Lothian cases of restraining mentally ill double

Dr Jean Turner. Picture: TSPL
Dr Jean Turner. Picture: TSPL
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CASES in which mentally ill patients have had to be physically restrained have more than doubled in a year, it has been revealed.

The number of incidents in NHS Lothian in which physical restraint was used with physiatric inpatients rose from 69 in 2011 to 166 in 2012.

The figures were released in a Freedom of Information request submitted to NHS Lothian.

Staff use a range of techniques for restraining psychiatric inpatients including prone – or face down – or face up on a trolley or bed.

According to NHS Lothian, face down is used as a “last resort” in order to maintain patient safety.

Dr Jean Turner of the Scotland Patients Association said: “It certainly gives you a bit of a jolt to learn that the number of patients being restrained has more than doubled – and these are the cases that have been documented.

“Sometimes it is inevitable that people have to be restrained in these situations – but what are the reasons behind this increase?

“If you are restraining people against their will I would think that would make them even more disruptive.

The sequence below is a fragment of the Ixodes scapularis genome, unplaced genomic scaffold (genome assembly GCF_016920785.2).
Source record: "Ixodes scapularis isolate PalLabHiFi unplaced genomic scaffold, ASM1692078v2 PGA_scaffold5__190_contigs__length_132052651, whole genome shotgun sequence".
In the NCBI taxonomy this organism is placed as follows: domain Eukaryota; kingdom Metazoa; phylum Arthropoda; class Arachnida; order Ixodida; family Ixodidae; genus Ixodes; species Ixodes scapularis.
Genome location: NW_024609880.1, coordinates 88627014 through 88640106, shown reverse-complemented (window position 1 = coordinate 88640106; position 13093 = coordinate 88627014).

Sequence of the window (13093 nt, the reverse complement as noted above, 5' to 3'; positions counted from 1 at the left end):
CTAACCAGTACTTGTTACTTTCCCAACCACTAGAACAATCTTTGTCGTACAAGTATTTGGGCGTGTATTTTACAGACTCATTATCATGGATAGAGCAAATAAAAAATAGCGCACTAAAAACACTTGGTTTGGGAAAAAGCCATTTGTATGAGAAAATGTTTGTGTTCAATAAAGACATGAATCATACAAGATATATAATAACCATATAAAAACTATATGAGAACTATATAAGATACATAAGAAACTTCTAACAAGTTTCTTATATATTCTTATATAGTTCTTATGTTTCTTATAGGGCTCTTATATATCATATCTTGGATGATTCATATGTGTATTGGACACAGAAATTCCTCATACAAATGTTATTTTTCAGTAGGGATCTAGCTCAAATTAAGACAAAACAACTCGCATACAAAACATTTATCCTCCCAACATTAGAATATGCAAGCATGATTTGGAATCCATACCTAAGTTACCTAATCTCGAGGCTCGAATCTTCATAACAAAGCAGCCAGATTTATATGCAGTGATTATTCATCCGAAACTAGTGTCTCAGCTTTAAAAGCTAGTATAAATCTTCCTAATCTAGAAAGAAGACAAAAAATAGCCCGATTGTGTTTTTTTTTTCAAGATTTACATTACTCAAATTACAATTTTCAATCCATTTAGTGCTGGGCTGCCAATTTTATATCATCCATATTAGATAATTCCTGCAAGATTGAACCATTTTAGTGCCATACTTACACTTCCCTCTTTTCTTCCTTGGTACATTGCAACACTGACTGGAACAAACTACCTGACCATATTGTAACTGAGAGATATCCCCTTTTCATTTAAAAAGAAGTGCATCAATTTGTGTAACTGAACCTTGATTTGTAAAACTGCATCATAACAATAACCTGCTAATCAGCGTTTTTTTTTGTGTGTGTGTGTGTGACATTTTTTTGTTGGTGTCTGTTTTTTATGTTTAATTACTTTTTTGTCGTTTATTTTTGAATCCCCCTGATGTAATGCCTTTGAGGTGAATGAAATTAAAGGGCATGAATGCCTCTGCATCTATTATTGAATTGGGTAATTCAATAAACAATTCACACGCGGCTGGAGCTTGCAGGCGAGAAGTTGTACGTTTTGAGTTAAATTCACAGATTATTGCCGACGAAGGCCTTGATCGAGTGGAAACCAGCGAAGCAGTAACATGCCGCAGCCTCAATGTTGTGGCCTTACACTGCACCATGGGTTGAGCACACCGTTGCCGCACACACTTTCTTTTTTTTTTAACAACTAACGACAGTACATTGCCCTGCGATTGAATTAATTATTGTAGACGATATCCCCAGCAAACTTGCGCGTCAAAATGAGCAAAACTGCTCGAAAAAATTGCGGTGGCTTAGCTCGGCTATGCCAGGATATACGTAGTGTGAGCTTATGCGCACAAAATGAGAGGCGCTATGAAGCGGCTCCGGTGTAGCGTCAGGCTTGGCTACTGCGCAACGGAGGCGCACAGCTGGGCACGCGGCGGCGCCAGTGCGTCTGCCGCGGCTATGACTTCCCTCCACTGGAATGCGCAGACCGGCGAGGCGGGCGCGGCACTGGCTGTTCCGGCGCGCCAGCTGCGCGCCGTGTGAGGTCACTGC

“Could this be that there has been an issue with there not being enough staff so that patients have had to be restrained as a result? That would be very worrying.”

It comes after health bosses were ordered to take urgent action in August after a mentally-ill patient who attempted to kill herself by swallowing razor blades was illegally drugged and locked up by medics.

The patient, who went to A&E having attempted suicide, was injected with an anti-psychotic drug and forced into an ambulance after being fastened to a trolley following a struggle with up to six staff 

However, it was later found that a series of blunders meant paperwork to detain the patient under the Mental Health Act had not been completed correctly, while questions were raised over whether appropriate discussions with her about the decision had ever taken place.

Over the past 30 years there have been more than 15 restraint-related deaths in health and social care settings in the UK.

Common themes that emerged in the cases were restraints on beds or sofas face down, clinical issues such as illicit drug use and prolonged struggles.

Professor Alex McMahon, Director of Strategic Planning at NHS Lothian, said staff were fully trained to provide safe and effective care for patients, including those who display challenging 

He said: “If it is necessary to restrain a patient then staff will assess the situation and use the most suitable option to ensure the safety of the individual patient and others.

“The use of restraint is recorded in individual patient notes. However, in 2011 we started to record this information centrally. These figures show an improvement in recording rather than an increase in the number of